Q: You and others have noted that small businesses create most of the jobs in the United States and that small businesses are having trouble getting capital for investments. What action would rectify this problem?
A: Consider establishing a new national bank such as an Infrastructure Bank or a Business Development and Investment Bank to lend to those businesses, or allow the government itself to make more direct loans to business. These banks could be supported with a blend of public and private sector capital—one thought would be to issue “war-type” bonds with incentives in them to high-net-worth individuals who invest in the banks.
The new small business act that was passed recently helps to address this problem. But it doesn’t go far enough. It is skewed to giving more capital to lending institutions with some new incentives and accountabilities without enough real traction to promote a dramatic increase in small-business lending. The primary beneficiaries from this act will be the regional and local banks that will use the loans to build up their balance sheets and not small businesses themselves.
Q: The promotional material for your book cites several recommendations that you and your co-authors make. One of them is to establish an independent oversight body to monitor the Federal Reserve Board. Why is this important, and what would it accomplish?
A: As the recent hearings with Chairman (Ben) Bernanke attest, the Fed is under scrutiny, and it should be because of the events leading up to the economic collapse and the reaction thereafter. Up to this point, the Fed has been accountable to itself and a small group around it. So there is a need for balance.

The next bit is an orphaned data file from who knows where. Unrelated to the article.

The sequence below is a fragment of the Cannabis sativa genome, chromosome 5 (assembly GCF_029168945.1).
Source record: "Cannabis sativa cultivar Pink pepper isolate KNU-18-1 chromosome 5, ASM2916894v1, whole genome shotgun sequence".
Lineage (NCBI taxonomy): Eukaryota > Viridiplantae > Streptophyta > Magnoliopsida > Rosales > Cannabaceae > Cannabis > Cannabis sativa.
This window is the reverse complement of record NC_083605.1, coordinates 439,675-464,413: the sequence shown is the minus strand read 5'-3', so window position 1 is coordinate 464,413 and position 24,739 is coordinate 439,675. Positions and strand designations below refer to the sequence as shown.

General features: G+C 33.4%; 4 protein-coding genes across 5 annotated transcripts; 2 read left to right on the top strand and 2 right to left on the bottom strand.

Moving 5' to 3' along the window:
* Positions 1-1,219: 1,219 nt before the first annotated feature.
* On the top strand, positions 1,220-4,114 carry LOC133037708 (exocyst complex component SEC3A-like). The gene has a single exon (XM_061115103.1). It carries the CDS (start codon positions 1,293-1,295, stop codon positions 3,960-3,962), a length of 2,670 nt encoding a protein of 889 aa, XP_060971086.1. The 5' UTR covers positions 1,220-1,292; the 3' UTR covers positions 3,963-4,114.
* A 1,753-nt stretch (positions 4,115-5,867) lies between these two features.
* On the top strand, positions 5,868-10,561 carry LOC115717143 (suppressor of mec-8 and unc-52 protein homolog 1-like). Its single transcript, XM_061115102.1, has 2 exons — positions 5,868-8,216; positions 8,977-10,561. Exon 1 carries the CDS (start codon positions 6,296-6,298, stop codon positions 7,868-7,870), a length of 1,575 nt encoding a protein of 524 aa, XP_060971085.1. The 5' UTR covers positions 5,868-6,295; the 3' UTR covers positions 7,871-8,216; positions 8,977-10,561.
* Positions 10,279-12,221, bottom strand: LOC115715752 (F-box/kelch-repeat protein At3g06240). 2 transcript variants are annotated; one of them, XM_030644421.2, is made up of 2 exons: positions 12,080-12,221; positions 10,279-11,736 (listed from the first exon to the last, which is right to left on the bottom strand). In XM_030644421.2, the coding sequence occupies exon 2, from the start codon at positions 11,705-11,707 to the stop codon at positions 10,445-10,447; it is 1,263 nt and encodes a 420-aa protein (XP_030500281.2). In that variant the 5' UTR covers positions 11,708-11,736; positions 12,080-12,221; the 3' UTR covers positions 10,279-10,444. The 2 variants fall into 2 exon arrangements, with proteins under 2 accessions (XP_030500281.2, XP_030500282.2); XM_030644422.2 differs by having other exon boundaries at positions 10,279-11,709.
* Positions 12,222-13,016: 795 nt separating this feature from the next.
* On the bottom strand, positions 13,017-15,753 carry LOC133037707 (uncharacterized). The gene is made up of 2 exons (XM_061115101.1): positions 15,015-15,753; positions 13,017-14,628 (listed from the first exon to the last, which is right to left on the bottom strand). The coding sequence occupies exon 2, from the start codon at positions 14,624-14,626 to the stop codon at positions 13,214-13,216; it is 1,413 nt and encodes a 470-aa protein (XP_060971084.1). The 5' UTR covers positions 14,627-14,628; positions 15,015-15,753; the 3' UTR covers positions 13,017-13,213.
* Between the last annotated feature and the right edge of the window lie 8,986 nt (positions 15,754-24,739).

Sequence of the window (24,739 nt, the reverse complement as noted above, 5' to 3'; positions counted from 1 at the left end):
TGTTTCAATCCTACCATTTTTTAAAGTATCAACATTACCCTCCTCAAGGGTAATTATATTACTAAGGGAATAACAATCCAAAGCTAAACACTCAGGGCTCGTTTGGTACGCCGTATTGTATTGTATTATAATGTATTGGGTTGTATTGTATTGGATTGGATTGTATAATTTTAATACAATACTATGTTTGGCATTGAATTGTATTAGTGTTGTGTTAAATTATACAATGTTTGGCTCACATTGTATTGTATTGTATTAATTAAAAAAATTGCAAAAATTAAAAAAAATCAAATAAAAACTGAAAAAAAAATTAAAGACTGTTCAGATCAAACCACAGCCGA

On the other hand, the Fed has been the only institution to step into the void and almost singlehandedly try to push the American recovery forward with QE1 and QE2. We already see the result from England of attempting to cut too deep.
Some Libertarians want to eliminate the Fed altogether. I would not. If you did, you would move toward a form of Hayekian economics, which never has existed anywhere except in the minds of utopian philosophers and capitalist exploitationists, or an extreme form of Keynesian intervention or socialistic control, which would not benefit the United States or its citizens.
Q: The promotional material also suggests that students in middle school be taught civics and civic engagement. Are these topics not being taught today, or are they not being taught well enough?
A: Today we emphasize teaching to the test in reading, math and science. Nothing else matters. Civics and civic engagement are basically shunted aside and into the shadows of the educational system—especially in the middle schools, where attitudes are formed about democracy and citizen participation. This lack of understanding is a crisis for our country and its future.
Q: In one interview, you suggest giving a one-year payroll-tax holiday to employers and employees, which could preserve jobs or increase job growth. You suggest that employees would benefit and “boost much-needed consumer consumption.” Given the U.S. trade imbalance, how significantly would such consumer spending boost the economy?
A: Quite significantly. Our domestic consumption has always been a key driver of our GDP. As we can see, the recent taxation changes are designed to free up consumer purchasing—and to some extent they have. Trade imbalances remain real issues that have to be dealt with. But, in spite of imbalances, our citizens need good-paying jobs, higher net worth, less debt and more disposable incomes to increase consumer consumption. This consumption has always been a driver for the American economy, unlike, say, that of Germany or Japan. Over the long run, we might change the equation. In the short term, we need to accelerate the return to a sense of normalcy and stability. Enough consumers with the ability and desire to consume can help accomplish that.
Q: You have also said that U.S. corporations need to lower labor costs and boost productivity. What is the likelihood that reducing labor costs would work against a rising IEW?